There is archeological
evidence that Indians camped in the Blanco County area as early as
A.D. 1150, and ancestors of the Lipan Apaches, who had migrated from
the great Northwest, may have been roaming the area when the Spanish
arrived in the sixteenth century. By 1836 the
Comanches had claimed all lands within the present boundaries of
Blanco County. This hostile tribe made war on Apaches and white
settlers alike, causing them to band together to fight their common
In 1855 settlers in the western part of what
was then Comal County began to agitate for a new county. As a
result, Kerr County was established in 1856. This, however, did not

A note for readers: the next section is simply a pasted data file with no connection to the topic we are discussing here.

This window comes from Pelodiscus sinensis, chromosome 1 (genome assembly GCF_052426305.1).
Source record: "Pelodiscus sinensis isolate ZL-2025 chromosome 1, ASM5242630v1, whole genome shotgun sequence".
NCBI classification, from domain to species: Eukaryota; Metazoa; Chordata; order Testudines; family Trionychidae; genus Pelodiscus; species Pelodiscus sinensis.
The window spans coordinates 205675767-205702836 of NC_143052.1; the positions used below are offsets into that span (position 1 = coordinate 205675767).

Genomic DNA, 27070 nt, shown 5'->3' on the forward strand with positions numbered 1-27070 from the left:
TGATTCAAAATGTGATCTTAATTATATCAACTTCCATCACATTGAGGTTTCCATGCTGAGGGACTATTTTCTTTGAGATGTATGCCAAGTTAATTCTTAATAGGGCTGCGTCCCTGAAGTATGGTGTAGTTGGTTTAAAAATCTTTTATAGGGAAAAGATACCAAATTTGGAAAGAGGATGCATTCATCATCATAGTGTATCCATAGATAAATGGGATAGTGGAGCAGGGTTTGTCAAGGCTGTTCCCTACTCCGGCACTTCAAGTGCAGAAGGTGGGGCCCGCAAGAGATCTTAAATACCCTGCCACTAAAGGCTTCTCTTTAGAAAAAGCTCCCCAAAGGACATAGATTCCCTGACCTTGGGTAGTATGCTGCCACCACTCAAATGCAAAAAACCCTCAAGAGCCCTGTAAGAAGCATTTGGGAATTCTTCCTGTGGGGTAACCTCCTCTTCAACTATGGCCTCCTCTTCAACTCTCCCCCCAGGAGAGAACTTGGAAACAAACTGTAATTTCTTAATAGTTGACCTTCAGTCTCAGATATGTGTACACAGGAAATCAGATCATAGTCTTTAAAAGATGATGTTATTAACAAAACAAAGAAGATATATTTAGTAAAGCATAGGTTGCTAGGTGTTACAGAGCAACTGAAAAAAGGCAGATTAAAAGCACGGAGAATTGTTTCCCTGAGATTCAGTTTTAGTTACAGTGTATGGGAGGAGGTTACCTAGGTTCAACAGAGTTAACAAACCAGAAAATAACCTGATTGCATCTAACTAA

help the people of northern Comal County. They continued to petition
the legislature, and through the efforts of members of the
Pittsburgh Land Company, Blanco County was formed on February 12,
1858, from parts of Comal, Hays, Burnet, and Gillespie counties and
named for the Blanco River.
Blanco County is located in the Hill Country
of central Texas, west of Austin and north of San Antonio. Two
significant rivers, the Blanco River and the Pedernales River, flow
through the county.
Excerpted from Mary H. Ogilvie and John Leffler, "BLANCO COUNTY,"
Handbook of Texas Online; Published by the Texas State Historical
Cities and Towns